I live in New York City, so I spend much of my time exploring my home turf when not traversing in a foreign land. When I want to get away from the bustle of the city, I take a road trip to Long Island. There is much to see and do there.
Did you know that Long Island is divided into four counties? Brooklyn, Queens, Nassau and Suffolk counties. But when one refers to Long Island, it is Nassau and Suffolk, the two easternmost counties of the island. Brooklyn and Queens, are two of the five boroughs of New York City. The East End of the island is made up of two forks – North Fork (known for its vineyards and farms) and South Fork (Hamptons and Montauk).
During the Gilded Age, between the 1870s to 1910s, wealthy Americans and Europeans built lavish homes and estates along the north shore of Long Island, known as The Gold Coast. These homes are no longer what they used to be, but they have been refurbished and repurposed as museums, hotels, wedding venues, golf courses and parks.
Though you can’t be teleported back to the Gilded Age, a visit to these five listed historic mansions will help you see why Long Island’s north shore was chosen by the rich and famous to build their European-style mansions and estates.
1. Oheka Castle
Oheka Castle is a French-style chateau built in the middle of a 443-acre land in Cold Spring Harbor. The owner, financier and philanthropist Otto Hermann Kahn commissioned Delano and Aldrich; both sought after architects to design the 109,000-square-foot home completed in 1919. It had 127 rooms and an axial sunken garden. The estate had an 18-hole golf course, greenhouses, horse stables, landing strip and tennis courts.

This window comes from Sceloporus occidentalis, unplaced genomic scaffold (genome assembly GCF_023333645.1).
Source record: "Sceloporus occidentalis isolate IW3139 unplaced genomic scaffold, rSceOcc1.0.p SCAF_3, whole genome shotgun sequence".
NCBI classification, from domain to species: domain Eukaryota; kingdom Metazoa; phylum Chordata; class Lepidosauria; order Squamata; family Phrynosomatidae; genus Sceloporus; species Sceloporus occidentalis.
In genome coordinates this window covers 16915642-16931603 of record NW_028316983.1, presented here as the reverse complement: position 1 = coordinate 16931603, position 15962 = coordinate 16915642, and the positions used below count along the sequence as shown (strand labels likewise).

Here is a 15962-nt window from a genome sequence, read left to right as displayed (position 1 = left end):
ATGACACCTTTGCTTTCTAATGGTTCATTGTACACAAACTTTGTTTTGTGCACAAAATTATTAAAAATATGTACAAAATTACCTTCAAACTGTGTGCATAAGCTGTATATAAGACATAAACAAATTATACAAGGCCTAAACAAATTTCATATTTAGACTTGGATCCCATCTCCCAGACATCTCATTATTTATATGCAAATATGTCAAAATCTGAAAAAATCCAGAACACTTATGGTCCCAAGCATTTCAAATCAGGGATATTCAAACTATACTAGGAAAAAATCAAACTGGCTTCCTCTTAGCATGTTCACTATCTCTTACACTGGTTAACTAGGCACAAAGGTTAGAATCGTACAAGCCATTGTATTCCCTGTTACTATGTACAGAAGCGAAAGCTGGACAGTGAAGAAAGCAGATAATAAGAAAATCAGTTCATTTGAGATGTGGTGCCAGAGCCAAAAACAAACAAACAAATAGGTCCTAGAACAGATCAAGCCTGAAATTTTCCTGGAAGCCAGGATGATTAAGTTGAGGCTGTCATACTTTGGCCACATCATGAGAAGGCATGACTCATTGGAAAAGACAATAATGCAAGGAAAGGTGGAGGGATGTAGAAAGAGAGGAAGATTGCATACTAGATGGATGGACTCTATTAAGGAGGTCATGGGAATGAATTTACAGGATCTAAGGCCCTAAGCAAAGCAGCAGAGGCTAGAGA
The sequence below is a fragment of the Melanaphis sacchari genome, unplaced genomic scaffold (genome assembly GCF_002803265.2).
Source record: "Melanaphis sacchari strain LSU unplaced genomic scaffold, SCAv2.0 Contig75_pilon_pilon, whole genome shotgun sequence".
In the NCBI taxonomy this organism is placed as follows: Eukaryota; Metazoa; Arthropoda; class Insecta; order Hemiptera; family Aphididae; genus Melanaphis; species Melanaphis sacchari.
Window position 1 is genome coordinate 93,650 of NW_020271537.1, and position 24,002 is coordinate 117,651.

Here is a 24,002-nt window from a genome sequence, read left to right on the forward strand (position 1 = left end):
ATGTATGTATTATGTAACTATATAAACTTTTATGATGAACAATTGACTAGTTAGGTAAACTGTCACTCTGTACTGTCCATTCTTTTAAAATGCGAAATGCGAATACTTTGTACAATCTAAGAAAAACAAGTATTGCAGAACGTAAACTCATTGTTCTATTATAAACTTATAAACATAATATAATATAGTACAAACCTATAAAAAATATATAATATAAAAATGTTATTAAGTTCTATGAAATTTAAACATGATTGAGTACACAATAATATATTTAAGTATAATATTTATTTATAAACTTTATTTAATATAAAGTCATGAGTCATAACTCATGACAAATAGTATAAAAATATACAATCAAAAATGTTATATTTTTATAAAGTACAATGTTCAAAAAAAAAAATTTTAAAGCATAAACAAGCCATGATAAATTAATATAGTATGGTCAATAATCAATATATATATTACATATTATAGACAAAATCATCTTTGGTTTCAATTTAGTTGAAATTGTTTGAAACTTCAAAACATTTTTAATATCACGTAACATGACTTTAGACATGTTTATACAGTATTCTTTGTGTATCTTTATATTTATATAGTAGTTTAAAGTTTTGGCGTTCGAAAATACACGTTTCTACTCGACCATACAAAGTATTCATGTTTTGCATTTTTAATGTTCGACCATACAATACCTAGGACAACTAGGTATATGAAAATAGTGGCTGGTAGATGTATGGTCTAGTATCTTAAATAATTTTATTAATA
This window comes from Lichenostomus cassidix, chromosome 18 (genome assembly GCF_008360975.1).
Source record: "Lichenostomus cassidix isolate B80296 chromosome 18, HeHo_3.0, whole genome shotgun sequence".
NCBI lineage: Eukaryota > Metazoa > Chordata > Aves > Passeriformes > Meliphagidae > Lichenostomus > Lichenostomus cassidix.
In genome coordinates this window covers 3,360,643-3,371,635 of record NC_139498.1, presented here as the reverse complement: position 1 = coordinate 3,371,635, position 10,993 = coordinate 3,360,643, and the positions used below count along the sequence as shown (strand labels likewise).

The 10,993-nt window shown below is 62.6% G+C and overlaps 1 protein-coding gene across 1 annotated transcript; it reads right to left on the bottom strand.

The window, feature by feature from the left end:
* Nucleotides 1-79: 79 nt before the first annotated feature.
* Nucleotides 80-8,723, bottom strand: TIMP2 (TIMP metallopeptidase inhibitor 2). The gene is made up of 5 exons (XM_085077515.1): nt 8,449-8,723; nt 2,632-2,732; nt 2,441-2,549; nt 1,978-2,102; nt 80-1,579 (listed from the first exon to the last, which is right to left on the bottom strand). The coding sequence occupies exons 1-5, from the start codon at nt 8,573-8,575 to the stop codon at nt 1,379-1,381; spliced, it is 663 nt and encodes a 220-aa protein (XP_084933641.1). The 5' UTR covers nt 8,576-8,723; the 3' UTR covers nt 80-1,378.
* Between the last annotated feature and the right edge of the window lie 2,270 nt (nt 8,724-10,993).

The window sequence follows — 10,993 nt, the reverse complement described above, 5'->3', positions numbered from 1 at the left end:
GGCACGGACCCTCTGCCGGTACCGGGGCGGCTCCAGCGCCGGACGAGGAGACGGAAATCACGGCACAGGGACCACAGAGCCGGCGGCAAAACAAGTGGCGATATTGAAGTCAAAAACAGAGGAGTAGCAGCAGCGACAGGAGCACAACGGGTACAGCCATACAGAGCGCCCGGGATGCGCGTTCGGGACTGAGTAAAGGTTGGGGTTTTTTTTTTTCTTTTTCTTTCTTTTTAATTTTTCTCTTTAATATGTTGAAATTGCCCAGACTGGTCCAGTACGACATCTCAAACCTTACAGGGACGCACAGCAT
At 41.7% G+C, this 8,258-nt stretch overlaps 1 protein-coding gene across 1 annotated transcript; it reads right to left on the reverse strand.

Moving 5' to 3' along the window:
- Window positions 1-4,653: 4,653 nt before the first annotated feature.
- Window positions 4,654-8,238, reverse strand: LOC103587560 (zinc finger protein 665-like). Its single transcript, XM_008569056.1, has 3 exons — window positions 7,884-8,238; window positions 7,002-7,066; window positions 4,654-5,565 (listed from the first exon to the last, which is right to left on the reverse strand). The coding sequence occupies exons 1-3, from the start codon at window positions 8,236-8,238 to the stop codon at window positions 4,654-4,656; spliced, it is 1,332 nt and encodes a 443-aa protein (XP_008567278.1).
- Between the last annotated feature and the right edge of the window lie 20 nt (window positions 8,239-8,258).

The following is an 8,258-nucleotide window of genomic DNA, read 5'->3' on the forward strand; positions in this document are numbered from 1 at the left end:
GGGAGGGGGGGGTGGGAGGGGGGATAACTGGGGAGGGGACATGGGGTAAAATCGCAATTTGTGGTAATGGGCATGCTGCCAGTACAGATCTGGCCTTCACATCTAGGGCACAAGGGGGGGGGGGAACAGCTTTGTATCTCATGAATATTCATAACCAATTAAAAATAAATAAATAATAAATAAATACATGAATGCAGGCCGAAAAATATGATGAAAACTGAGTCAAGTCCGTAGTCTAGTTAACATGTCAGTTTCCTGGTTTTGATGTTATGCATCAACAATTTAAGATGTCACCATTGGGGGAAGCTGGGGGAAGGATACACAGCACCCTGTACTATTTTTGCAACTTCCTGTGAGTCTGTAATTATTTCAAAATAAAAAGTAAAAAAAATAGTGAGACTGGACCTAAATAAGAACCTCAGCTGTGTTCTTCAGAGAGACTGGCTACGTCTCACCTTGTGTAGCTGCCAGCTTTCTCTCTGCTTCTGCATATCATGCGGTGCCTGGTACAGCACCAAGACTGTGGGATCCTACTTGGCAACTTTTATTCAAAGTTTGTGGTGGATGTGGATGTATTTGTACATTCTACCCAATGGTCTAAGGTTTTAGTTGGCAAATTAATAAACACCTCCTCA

It was and still is the second-largest private residence in the United States. A Gold Coast symbol of success, Oheka Castle entertained guests from royal families and heads of state to Hollywood stars. Now you don’t have to be a star to visit, stay or eat at Oheka Castle.
Listed on the National Register of Historic Places and a member of the Historic Hotels of America, Oheka Castle has been converted into a 32-rooms and suites historic hotel and a popular venue for weddings.
Daily tours are available (reservation only) starting at 11 a.m. Mansion Tour includes a guided tour of designated public areas of the estate and gardens, coffee/tea and a selection of homemade cookies. The Otto & Addie Tour includes the Mansion Tour, a reserved table for two with a bottle of house champagne and chocolate covered strawberries.
I recommend the Lunch Tour. Lunch Tour includes the Mansion Tour and a two-course lunch, coffee/tea and a selection of homemade cookies. Or just visit the estate and have a meal at the Oheka Bar & Restaurant. Better yet, stay a night or two in this country retreat away from the stresses of New York City.
Oheka Castle is my favorite historical mansion on Long Island.
2. Eagle’s Nest, Vanderbilt Mansion
Architecturally, The Eagle’s Nest is unique during the Gilded Age. It was a Spanish Revival style “Mediterranean” home of William K. Vanderbilt II, located nine miles north-east of Oheka Castle in Centerport.
The mansion commands an amazing view of Northport Bay. It was built from 1910 to 1936 by the same architectural firm that built Grand Central Station. Vanderbilt’s mansion was designed to accommodate his boats and cars. There was a boathouse, wharf, two-story garage and a large revolving turntable for his custom-built 1928 Lincoln touring car.